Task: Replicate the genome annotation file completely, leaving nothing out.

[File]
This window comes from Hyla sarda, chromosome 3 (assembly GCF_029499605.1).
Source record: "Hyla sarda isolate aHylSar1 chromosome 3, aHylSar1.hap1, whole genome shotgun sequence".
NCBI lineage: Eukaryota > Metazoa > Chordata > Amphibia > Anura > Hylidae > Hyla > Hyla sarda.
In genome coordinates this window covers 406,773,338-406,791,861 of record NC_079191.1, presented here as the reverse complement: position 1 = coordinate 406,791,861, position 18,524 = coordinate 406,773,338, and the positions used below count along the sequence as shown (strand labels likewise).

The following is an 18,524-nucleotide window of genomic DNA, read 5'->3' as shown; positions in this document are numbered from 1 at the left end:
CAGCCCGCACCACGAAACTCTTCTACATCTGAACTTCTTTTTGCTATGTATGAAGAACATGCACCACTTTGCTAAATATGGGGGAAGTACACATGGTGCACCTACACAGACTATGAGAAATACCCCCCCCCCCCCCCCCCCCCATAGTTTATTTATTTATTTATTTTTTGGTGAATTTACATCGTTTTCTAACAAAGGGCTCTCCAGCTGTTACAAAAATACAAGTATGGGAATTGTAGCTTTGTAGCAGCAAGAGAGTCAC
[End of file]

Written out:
This window comes from Hyla sarda, chromosome 3 (assembly GCF_029499605.1).
Source record: "Hyla sarda isolate aHylSar1 chromosome 3, aHylSar1.hap1, whole genome shotgun sequence".
NCBI lineage: Eukaryota > Metazoa > Chordata > Amphibia > Anura > Hylidae > Hyla > Hyla sarda.
In genome coordinates this window covers 406,773,338-406,791,861 of record NC_079191.1, presented here as the reverse complement: position 1 = coordinate 406,791,861, position 18,524 = coordinate 406,773,338, and the positions used below count along the sequence as shown (strand labels likewise).

The following is an 18,524-nucleotide window of genomic DNA, read 5'->3' as shown; positions in this document are numbered from 1 at the left end:
CAGCCCGCACCACGAAACTCTTCTACATCTGAACTTCTTTTTGCTATGTATGAAGAACATGCACCACTTTGCTAAATATGGGGGAAGTACACATGGTGCACCTACACAGACTATGAGAAATACCCCCCCCCCCCCCCCCCCCCATAGTTTATTTATTTATTTATTTTTTGGTGAATTTACATCGTTTTCTAACAAAGGGCTCTCCAGCTGTTACAAAAATACAAGTATGGGAATTGTAGCTTTGTAGCAGCAAGAGAGTCAC